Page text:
The CDC is investigating an outbreak of Escherichia coli that has sickened 17 people in 13 U.S. states, killing at least one.
The agency said it has not identified the source of the Shiga toxin-producing E. coli O157:H7 infections — or STEC O157:H7 — but preliminary genetic testing showed they are closely related to a similar outbreak in Canada that Canadian health officials have linked to romaine lettuce.
Initial testing shows that an outbreak of E. coli in the United States is related to a similar outbreak in Canada that officials have linked to romaine lettuce.
Canada has reported 41 cases of E. coli 0157 in patients aged between 3 and 85 years, including 17 hospitalizations and one death. Most patients — 73% — have been female.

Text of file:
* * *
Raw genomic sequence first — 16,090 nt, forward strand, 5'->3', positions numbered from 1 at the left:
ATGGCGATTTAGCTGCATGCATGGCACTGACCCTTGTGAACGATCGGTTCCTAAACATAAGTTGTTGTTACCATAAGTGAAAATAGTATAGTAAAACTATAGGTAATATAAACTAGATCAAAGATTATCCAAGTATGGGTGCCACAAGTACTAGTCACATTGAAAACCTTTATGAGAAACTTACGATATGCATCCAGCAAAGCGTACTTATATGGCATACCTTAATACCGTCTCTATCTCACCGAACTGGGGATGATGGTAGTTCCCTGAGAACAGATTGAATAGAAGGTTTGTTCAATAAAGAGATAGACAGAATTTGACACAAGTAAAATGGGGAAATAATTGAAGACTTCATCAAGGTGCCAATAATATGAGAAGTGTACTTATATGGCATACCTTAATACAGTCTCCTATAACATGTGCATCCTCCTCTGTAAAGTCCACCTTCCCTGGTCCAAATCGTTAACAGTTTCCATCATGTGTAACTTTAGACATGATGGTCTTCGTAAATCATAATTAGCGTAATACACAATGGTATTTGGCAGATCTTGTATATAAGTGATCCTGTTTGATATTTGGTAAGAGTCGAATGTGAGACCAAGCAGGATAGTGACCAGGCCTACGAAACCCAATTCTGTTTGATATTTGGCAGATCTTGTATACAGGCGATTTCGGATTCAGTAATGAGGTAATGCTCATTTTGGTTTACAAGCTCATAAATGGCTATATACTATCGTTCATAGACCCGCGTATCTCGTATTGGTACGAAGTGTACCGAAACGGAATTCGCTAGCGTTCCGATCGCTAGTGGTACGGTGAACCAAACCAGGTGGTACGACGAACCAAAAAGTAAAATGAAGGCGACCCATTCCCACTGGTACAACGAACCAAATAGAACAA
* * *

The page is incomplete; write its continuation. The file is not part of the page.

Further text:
The Public Health Agency of Canada has advised residents in six eastern provinces to consider eating other types of lettuce. The CDC said it was unable to recommend that U.S. residents avoid a particular food because it has not yet identified a source for the outbreak.
CDC spokeswoman Brittany Behm told Infectious Disease News that five U.S. patients have been hospitalized, including the patient who died. She said two patients have developed hemolytic uremic syndrome, a life-threatening complication of STEC infections that is more common in children aged younger than 5 years and older adults, according to the CDC.
Cases have been reported in California, Connecticut, Illinois, Indiana, Michigan, Nebraska, New Hampshire, New York, Ohio, Pennsylvania, Virginia, Vermont and Washington, with illnesses beginning between Nov. 15 and Dec. 8. – by Gerard Gallagher
Behm works for the CDC.